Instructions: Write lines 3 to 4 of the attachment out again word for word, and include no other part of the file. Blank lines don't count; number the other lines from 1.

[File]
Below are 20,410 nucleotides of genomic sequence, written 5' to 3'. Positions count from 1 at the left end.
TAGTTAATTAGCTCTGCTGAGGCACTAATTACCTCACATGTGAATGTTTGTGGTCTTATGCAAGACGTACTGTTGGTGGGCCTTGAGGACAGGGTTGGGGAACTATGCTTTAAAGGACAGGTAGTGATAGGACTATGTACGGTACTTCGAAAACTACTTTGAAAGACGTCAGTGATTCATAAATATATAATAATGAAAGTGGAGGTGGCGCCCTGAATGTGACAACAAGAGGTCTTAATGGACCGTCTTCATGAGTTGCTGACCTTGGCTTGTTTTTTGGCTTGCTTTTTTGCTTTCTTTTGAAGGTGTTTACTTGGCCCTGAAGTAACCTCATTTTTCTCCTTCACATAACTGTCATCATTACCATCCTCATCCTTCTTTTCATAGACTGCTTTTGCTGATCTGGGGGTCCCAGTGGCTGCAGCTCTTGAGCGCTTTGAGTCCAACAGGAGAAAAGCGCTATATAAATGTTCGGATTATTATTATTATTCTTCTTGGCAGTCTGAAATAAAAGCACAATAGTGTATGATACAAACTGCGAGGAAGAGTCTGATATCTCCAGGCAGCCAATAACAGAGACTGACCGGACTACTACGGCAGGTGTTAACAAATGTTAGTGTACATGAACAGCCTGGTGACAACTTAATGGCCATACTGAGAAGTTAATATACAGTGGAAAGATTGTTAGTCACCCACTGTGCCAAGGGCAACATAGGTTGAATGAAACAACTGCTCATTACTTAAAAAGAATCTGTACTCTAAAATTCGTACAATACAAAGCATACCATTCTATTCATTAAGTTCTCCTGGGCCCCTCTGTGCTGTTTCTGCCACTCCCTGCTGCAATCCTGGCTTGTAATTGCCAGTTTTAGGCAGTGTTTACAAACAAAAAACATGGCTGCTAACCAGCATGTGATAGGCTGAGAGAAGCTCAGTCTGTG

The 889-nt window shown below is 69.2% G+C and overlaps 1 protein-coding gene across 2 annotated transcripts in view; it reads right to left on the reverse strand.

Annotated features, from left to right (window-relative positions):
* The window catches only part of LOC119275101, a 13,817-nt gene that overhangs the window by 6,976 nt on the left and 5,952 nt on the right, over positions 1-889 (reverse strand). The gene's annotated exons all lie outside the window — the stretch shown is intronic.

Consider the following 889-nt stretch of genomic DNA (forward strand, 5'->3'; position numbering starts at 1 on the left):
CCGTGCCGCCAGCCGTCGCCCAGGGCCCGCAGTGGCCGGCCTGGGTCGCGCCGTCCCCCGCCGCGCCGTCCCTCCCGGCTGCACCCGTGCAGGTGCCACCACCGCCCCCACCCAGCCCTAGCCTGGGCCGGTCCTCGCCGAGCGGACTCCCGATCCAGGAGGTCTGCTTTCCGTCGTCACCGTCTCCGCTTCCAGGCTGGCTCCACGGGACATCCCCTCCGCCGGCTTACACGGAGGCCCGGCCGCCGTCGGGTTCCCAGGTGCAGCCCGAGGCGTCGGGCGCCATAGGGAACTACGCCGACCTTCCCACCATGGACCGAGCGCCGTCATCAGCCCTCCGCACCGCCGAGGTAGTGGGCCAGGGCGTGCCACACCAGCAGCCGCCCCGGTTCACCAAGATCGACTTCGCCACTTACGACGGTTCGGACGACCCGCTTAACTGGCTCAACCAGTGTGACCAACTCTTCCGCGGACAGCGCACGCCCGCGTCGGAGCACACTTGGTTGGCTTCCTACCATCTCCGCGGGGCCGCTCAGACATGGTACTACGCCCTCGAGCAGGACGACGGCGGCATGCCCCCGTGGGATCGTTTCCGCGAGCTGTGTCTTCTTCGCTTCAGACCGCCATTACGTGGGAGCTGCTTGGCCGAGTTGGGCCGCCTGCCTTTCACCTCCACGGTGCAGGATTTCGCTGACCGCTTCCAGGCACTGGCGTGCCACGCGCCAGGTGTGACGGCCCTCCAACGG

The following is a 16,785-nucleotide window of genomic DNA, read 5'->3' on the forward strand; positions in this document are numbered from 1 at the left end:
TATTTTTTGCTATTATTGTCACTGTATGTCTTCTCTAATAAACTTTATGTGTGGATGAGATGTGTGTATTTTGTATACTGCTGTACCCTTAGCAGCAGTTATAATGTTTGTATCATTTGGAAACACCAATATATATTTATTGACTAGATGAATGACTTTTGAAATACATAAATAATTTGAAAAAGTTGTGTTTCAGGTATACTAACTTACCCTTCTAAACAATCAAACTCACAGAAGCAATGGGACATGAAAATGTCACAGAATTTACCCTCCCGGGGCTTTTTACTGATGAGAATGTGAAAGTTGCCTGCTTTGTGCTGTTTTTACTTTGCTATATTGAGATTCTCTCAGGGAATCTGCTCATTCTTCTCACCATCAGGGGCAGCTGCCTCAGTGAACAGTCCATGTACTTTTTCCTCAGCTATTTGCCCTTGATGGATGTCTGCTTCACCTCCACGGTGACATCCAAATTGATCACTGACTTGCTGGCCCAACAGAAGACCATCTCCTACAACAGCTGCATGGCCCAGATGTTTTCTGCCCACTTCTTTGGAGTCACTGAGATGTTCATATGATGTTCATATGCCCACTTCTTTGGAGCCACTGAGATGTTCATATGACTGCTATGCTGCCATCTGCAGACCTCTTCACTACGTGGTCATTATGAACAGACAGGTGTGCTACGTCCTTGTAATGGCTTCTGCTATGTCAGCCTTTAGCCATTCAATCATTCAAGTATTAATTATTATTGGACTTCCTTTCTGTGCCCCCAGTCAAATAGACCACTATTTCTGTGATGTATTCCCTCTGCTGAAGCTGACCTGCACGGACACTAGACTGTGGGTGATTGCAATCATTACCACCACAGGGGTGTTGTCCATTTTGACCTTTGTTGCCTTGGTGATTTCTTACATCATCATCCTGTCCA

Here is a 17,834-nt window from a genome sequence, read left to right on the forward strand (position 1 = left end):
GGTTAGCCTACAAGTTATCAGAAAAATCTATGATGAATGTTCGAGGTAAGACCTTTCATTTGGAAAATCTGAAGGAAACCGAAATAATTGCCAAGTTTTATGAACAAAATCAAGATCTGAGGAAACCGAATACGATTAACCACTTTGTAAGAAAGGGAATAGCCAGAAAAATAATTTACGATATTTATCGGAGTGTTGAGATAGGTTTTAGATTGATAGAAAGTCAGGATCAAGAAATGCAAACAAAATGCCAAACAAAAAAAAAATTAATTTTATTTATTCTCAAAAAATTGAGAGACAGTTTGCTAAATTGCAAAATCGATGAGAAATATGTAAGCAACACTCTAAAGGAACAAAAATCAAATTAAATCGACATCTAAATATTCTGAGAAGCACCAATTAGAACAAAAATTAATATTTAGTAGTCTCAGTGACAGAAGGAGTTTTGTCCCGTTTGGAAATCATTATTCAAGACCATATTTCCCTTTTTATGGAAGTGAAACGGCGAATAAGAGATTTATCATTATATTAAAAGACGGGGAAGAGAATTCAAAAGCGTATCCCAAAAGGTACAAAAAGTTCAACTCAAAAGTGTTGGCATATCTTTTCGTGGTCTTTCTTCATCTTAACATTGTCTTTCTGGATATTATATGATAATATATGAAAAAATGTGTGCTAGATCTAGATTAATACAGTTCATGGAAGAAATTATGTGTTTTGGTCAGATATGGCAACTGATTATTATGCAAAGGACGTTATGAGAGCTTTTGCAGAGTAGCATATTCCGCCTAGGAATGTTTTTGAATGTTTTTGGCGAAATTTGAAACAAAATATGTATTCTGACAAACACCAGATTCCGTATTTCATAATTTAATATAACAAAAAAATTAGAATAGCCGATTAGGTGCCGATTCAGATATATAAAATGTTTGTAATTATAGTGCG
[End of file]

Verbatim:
The 889-nt window shown below is 69.2% G+C and overlaps 1 protein-coding gene across 2 annotated transcripts in view; it reads right to left on the reverse strand.

Annotated features, from left to right (window-relative positions):